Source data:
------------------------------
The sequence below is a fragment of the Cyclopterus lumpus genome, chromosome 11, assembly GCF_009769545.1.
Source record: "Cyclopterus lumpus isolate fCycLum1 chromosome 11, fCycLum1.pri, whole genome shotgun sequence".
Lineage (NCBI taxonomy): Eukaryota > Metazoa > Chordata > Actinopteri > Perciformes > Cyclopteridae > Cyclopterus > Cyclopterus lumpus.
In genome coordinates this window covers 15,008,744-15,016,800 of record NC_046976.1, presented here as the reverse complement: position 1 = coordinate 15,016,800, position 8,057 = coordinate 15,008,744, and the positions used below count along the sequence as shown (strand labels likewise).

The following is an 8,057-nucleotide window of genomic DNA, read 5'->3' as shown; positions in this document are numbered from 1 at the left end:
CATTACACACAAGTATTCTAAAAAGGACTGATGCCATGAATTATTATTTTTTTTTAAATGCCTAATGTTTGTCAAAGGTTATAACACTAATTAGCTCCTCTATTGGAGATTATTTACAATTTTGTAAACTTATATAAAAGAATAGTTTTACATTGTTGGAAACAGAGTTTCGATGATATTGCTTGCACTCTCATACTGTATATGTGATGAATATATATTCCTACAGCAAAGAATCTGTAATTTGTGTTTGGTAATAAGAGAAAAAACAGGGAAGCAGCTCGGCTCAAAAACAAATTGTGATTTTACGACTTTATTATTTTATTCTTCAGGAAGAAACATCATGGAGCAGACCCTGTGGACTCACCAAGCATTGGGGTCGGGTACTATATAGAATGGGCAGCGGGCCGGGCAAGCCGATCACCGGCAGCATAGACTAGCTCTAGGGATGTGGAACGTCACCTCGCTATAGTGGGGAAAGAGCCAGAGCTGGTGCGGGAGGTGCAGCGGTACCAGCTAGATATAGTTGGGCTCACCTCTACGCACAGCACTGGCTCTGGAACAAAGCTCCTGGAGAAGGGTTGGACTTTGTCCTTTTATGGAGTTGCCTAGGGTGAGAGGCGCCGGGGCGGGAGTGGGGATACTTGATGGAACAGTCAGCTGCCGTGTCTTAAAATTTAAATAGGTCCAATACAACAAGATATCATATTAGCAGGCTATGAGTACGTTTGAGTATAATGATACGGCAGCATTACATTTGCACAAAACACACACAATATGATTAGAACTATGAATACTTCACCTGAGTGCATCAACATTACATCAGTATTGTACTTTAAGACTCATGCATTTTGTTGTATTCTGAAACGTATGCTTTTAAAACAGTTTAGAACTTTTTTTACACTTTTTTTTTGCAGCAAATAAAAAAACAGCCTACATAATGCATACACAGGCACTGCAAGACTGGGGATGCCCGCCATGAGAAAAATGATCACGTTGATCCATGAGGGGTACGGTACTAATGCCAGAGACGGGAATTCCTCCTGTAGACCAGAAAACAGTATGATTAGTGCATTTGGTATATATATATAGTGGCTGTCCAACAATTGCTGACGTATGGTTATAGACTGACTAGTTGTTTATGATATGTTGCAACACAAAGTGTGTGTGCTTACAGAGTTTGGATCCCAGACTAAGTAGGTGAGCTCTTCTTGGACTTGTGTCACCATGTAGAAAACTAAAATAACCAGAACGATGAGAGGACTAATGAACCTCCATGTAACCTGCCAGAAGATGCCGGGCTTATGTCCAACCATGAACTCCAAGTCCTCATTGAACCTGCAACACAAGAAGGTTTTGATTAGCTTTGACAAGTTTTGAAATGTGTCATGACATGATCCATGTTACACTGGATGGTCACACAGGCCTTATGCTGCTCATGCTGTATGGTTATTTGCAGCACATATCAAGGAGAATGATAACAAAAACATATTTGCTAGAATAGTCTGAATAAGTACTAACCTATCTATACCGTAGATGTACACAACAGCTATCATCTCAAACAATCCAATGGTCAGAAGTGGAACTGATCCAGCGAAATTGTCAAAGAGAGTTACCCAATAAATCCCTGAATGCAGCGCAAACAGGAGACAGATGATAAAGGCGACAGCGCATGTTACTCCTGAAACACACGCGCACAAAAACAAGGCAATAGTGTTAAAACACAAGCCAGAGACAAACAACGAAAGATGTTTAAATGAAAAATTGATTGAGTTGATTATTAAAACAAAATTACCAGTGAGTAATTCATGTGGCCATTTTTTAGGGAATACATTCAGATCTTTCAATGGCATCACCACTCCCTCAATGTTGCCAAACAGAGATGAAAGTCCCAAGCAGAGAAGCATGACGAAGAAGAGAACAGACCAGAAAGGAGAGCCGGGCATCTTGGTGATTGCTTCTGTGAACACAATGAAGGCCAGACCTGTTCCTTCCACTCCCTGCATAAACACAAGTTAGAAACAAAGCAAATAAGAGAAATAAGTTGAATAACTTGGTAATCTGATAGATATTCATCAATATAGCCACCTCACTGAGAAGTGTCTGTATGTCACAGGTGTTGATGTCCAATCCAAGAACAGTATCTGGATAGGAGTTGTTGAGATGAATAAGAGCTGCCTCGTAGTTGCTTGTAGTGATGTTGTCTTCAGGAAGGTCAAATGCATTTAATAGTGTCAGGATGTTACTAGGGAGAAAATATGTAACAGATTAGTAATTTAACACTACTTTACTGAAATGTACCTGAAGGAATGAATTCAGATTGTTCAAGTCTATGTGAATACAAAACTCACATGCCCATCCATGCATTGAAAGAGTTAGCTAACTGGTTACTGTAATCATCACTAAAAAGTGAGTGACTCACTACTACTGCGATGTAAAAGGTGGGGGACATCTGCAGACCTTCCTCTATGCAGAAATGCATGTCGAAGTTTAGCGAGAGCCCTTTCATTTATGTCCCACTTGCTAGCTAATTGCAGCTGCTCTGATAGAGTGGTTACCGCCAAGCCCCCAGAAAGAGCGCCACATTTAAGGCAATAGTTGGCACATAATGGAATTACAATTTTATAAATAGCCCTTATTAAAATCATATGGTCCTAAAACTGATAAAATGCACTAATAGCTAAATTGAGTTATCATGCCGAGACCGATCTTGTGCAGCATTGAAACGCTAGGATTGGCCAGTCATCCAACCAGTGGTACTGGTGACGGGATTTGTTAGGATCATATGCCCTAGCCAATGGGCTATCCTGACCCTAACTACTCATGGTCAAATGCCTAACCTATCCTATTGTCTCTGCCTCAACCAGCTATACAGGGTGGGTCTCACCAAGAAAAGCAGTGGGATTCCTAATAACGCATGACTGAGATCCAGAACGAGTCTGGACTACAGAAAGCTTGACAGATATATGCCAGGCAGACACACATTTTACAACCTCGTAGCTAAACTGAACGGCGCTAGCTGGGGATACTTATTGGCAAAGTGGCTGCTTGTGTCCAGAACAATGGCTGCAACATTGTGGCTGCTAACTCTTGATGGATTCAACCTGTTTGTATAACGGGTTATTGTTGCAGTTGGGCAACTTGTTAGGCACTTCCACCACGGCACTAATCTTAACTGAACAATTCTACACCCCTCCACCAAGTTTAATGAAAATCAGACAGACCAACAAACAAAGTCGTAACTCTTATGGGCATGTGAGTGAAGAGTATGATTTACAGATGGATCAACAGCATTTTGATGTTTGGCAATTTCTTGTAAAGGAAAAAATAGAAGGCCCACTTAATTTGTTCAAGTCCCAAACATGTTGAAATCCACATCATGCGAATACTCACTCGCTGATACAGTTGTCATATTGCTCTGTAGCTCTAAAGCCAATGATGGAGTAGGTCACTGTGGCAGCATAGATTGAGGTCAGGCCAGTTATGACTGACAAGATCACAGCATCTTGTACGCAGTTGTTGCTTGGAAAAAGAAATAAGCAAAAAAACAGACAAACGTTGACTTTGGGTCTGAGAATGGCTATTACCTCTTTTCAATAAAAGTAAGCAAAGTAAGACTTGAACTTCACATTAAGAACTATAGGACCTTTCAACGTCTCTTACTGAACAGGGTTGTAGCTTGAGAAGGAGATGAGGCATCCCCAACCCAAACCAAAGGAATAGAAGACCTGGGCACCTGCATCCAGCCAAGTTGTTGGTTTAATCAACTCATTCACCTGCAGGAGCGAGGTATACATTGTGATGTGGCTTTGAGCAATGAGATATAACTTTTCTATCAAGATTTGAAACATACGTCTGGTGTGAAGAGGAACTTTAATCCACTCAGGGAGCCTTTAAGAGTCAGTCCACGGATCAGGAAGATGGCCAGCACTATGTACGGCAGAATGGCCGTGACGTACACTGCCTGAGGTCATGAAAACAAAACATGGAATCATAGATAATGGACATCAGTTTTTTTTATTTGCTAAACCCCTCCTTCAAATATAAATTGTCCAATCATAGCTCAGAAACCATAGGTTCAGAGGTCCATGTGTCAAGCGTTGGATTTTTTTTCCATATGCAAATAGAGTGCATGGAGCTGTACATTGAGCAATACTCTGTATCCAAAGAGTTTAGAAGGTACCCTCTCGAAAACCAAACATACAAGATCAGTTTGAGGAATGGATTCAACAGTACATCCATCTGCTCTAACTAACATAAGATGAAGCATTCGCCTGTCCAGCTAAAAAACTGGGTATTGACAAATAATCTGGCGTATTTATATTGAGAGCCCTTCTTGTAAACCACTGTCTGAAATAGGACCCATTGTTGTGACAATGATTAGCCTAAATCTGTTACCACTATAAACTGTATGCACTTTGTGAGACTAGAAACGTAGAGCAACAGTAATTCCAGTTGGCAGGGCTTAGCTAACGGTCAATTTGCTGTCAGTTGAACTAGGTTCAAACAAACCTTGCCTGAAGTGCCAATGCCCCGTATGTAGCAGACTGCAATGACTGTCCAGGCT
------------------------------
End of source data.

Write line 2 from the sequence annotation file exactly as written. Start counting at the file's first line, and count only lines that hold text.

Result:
Source record: "Cyclopterus lumpus isolate fCycLum1 chromosome 11, fCycLum1.pri, whole genome shotgun sequence".